Recycling in Northumberland

In 2007 Northumberland County Council put in place a 28-year contract with SITA UK (now Suez) with the aim of recycling 92% of the household waste that was at that time sent to landfill. So, how’s that working out? Last week 12 of us visited the recycling facility operated by Suez at West Sleekburn, near to Ashington, to find out. Although not everyone’s idea of good use of a day off, the visit was fascinating and quite revelatory in some areas too. NCC has a video of the recycling facility that’s worth viewing, on its web-site at:

http://www.northumberland.gov.uk/Waste/Management.aspx#thejourneyofrecycling

First, the stats: apparently 98% of the county’s municipal waste has now been diverted from landfill: 42% either recycled, composted or reused; the rest to energy-from waste (aka incineration) at Teesside. So, all good news then? Well, certainly an improvement on the position in 2007, but reliance on incineration, and continued need for land-filling, suggests that more needs to be done, particularly reducing the amount of the stuff that we create in the first place. Also, as our excellent hosts for the visit – Sheila from NCC and Richard from Suez – made clear, there is lots more that we as disposers of waste can do to better segregate our recyclables: of the around 50,000 tonnes of recycling-bin waste that arrives at West Sleekburn every year, up to 30% has to go to landfill because it shouldn’t have gone into a recycling bin in the first place (car engines and dead dogs were examples that they’ve seen at the facility!), or because it has become contaminated usually by food wastes (a real bug-bear for the plant operators – Richard, the Operations Manager, said that stopping food waste being put into the recycling bins would be top of his wish-list).

On the subject of what can and can’t go in the recycling bins, NCC maintains a list on its web-site and it is worth checking this because it does change:

http://www.northumberland.gov.uk/Waste/Bins.aspx#whatcangoinyourbins

News to me: any cardboard (including heavy corrugated cardboard) can now be placed into the recycling bin. Also we were told that food and drinks cans should not be crushed – non-crushed cans are easier to separate, apparently. We questioned why plastics recycling is limited to bottles only. This is because the vast majority of plastic bottles are high-grade class 1 (PET) or 2 (HDPE), whereas other products such as yoghurt pots, food trays etc are mixed or lower grade plastics, and also are more likely to be food-contaminated (the same reason why aluminium foil and trays can’t be recycled in Northumberland).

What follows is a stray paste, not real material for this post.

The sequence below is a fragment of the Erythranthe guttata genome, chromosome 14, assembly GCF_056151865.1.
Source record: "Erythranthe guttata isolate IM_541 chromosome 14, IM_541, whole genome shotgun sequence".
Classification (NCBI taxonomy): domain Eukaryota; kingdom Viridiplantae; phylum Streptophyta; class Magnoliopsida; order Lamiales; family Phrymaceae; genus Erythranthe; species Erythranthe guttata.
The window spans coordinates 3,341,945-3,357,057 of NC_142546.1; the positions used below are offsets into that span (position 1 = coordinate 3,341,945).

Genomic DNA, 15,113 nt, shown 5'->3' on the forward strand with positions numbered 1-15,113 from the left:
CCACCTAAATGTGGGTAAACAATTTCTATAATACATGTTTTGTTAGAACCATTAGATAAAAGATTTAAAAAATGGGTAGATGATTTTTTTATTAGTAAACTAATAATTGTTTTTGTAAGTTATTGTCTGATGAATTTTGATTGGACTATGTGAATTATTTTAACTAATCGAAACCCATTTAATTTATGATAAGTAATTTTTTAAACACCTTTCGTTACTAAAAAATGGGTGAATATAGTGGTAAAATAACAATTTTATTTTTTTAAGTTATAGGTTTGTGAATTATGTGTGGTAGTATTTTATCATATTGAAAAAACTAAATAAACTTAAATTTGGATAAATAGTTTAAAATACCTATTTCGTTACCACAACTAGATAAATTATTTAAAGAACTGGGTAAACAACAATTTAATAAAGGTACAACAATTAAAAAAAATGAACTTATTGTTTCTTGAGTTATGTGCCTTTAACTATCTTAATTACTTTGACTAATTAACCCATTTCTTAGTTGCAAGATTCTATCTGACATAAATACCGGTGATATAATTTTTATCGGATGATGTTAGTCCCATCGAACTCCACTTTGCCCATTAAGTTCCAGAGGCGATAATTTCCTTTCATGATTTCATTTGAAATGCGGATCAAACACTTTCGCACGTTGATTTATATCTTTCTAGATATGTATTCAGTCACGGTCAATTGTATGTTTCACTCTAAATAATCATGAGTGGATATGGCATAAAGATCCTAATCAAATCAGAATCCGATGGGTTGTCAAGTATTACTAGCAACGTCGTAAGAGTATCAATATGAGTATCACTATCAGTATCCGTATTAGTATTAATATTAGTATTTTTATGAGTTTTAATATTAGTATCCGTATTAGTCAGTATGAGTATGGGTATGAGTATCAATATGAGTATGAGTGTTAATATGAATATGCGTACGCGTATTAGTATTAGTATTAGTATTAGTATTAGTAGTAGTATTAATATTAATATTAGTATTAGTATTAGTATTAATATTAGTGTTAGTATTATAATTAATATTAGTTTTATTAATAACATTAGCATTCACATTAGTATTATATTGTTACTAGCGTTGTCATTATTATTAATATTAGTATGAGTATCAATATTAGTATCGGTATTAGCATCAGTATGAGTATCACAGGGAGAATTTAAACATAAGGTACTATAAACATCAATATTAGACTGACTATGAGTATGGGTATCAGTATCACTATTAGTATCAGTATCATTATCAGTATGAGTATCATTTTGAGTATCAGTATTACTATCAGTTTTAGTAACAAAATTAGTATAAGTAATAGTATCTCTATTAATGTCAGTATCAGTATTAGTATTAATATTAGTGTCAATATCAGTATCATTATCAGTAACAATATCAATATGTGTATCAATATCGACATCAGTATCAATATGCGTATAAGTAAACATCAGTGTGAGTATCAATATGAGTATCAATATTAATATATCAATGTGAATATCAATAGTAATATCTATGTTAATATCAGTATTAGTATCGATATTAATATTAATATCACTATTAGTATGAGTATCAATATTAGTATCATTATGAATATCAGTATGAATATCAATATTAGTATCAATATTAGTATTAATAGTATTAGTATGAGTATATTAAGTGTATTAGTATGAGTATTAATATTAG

On glass recycling, Northumberland is acknowledged to be behind other councils in the UK in that there is no kerbside service. This is a simple matter of finance, but it was pointed out that many European countries also use a ‘bringsites’ approach (recycling bins in car parks etc).

Some wastes cannot currently be recycled or sent for incineration via NCC waste services, for example: sofas and mattresses; large tree-trunks; duvets and pillows. Due to size, these would currently be set for landfill.

The reality of recycling at this level is that: 1) the council needs to communicate a simple message for the public (i.e. specifying plastic bottles, rather than recycling classification number); and 2) as a commercial operation the recycler will inevitably focus on recycled products that have commercial value.

My overriding impressions of the visit to West Sleekburn: a stark reminder of the enormous amount of waste that we generate, even in a sparsely-populated county like Northumberland, and also of how little care some people disposing of waste appear to take in carrying out even very simple separation of recyclable and non-recyclable wastes. But on the up-side, it was remarkable to see the vast amounts of mixed and frankly pretty grotty-looking (and smelling) wastes separated into bales of recyclable steel, aluminium, plastics and paper.

For us as individuals, and collectively in TT and our communities, we obviously need to continue to strive to minimise waste generation, to repair and reuse items where possible, and to properly segregate wastes for recycling. But more than this: we need to help to educate and spread the message about the importance of waste prevention, minimisation and segregation. We should also consider what we might be able to do to deal with some of the ‘problem’ wastes, for example: are there ways of recycling or recovering wastes from sofas, mattresses? Could other grades of plastics, or metal foil, be collected locally and sent to a recycler outside of the NCC-Suez framework?

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